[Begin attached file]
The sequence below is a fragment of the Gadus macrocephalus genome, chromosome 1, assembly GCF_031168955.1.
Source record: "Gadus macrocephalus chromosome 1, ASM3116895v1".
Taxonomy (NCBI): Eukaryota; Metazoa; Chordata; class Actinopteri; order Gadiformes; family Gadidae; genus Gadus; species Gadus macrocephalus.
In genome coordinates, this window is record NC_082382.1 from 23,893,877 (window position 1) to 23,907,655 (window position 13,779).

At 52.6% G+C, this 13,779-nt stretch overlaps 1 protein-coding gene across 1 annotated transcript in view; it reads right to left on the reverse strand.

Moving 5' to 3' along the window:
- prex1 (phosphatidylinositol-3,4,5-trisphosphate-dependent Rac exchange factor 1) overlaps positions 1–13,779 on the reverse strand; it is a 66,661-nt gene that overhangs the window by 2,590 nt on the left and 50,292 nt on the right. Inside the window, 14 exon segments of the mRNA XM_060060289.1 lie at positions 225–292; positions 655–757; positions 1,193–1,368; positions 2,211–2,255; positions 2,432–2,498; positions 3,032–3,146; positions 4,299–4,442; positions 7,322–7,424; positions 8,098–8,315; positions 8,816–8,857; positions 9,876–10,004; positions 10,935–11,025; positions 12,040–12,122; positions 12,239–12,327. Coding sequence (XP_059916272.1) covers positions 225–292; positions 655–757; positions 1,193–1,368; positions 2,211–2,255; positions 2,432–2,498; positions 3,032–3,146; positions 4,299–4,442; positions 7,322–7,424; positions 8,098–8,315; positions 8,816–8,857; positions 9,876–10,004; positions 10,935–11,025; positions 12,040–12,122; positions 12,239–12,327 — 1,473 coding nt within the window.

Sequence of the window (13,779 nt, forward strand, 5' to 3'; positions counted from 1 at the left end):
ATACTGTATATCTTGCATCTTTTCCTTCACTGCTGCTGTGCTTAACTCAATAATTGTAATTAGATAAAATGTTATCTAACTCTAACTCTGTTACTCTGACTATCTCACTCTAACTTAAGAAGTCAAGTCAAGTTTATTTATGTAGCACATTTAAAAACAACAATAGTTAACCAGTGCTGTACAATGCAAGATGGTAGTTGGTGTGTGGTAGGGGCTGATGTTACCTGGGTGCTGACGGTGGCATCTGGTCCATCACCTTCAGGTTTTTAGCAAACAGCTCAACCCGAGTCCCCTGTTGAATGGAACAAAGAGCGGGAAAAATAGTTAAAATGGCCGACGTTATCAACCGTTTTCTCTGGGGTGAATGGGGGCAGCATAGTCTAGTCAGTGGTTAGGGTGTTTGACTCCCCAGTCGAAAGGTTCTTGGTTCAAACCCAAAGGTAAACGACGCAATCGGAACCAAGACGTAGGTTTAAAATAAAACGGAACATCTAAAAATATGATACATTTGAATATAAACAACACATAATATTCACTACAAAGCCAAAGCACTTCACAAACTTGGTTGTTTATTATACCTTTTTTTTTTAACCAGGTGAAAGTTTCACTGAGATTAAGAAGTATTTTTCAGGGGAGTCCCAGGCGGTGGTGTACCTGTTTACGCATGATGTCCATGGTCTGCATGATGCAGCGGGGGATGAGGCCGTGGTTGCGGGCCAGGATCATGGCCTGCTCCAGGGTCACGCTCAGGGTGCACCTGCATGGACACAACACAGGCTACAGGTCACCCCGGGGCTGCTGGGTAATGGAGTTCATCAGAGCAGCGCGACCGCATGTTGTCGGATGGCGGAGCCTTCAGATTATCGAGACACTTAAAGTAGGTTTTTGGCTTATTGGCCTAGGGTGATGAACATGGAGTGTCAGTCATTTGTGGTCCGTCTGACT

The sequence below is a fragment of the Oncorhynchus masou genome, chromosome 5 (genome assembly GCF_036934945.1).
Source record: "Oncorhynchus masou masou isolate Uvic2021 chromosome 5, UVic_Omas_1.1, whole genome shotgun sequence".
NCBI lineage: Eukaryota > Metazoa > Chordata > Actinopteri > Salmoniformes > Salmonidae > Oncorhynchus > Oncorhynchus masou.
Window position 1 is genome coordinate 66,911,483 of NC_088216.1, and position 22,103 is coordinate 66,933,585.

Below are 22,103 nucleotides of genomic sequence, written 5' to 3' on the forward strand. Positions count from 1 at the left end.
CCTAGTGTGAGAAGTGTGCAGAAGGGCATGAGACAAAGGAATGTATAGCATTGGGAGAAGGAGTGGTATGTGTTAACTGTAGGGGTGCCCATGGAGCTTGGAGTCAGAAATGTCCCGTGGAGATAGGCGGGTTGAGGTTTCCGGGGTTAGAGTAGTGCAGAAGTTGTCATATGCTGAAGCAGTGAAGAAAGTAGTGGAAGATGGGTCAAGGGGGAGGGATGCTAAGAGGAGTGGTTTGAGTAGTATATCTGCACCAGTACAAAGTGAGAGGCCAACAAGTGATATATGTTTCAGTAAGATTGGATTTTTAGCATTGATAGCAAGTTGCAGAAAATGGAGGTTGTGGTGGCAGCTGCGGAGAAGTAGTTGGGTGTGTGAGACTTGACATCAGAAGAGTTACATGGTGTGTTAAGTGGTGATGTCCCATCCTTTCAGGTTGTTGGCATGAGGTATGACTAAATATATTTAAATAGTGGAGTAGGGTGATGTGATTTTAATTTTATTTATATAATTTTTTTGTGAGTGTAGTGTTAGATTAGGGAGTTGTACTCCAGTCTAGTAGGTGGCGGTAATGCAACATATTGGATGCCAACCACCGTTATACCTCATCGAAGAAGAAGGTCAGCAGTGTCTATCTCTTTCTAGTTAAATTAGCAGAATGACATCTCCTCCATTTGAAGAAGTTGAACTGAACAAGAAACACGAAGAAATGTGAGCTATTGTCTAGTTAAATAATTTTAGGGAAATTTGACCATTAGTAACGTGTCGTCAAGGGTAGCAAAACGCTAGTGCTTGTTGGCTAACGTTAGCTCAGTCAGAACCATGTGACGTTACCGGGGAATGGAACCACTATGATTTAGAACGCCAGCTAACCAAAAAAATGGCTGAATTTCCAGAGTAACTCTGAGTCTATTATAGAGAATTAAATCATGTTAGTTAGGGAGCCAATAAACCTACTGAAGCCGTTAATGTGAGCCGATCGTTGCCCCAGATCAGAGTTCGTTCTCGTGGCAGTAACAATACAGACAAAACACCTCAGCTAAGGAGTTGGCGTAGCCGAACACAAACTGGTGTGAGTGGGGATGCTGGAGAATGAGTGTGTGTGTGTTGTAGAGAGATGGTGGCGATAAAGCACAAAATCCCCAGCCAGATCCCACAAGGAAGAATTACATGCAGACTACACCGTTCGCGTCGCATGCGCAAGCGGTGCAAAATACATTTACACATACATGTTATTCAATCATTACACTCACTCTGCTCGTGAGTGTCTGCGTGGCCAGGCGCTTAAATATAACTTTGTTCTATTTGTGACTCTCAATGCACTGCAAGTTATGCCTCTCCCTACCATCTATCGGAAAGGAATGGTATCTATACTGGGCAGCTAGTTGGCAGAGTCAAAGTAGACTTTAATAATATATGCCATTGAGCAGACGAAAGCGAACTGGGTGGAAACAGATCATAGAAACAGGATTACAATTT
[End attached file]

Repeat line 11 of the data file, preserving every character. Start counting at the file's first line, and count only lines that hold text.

Source record: "Oncorhynchus masou masou isolate Uvic2021 chromosome 5, UVic_Omas_1.1, whole genome shotgun sequence".